Last but not least - Tuberculosis is on the rise in the UK and the rest of the world. It is estimated that 2% of cases progress to CPA and should be treated using an antifungal - this is usually not done until considerable time has passed and much damage has been done.
In total it is estimated that many millions of people across the world suffer from aspergillus - ABPA - 5 million, Tb - 400 000 per year and Asthma (SAFS - 1 - 4 million cases in EU & US). Sinusitis cases may number many tens of millions worldwide.
So - the next time you assume aspergillus infections and aspergillosis are rare and confined to those who are profoundly immunocompromised - think again! If you have a patient who has increasingly severe respiratory symptoms, doesn't respond to multiple courses of antibiotics then give aspergillus a thought. Browse around these articles for further information Aspergillus Website Treatment Section.
NB For a broader look at the prevalence of fungal diseases worldwide the new charity Leading International Fungal Education (LIFE) website is worth looking at.
A doctor is nothing without patients. But, unless they make themselves known in the community, and make themselves available, they are not going to be able to attract a lot of patients. One of the most important thing for many people is that doctors have convenient hours. This is no longer a nine to five world, and people often need to have appointments that will fit in with their schedules. One way that doctors can gain a good reputation in the community and increase their caseloads is to be accessible. This means offering things like early or late hours. When doctors increase their availability, it means fewer trips to the emergency room for patients when they need to see doctors after hours.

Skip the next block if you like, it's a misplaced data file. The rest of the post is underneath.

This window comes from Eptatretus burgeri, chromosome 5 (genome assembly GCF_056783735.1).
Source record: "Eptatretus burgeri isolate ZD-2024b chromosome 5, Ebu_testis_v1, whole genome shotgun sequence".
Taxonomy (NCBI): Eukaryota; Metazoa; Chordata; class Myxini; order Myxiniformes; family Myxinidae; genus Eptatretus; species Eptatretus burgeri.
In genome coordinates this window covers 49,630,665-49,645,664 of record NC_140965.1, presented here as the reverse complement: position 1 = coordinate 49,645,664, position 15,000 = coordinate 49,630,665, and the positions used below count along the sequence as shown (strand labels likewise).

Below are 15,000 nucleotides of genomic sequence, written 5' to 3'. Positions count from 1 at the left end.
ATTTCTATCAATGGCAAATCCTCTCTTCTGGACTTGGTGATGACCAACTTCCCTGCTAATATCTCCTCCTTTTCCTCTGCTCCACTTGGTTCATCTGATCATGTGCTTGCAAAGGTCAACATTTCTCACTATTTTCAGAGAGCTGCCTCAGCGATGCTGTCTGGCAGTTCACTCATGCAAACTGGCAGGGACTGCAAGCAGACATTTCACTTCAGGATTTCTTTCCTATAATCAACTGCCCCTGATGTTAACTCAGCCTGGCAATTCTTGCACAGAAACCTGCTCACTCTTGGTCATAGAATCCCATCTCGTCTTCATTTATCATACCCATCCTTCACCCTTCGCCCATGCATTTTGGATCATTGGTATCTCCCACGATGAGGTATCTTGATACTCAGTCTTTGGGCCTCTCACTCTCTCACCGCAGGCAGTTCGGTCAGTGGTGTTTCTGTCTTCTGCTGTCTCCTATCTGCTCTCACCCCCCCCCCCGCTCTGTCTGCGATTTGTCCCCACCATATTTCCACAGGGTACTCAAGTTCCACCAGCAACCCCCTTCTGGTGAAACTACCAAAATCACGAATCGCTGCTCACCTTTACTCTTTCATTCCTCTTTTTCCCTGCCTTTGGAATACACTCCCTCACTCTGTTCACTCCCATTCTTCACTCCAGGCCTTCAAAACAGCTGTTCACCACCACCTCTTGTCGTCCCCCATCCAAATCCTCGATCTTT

In addition to having better hours, there are other ways that doctors can attract new patients. These include:
Electronic Health Records
One of the things people hate the most about visiting a medical office is having to fill out a bunch of forms each time they visit. When you have electronic health records, they will only have to fill out one form. All of their information will be recorded and easy to access, so you will always have the information you need, when you need it. You can even use the system to send out prescriptions to pharmacies.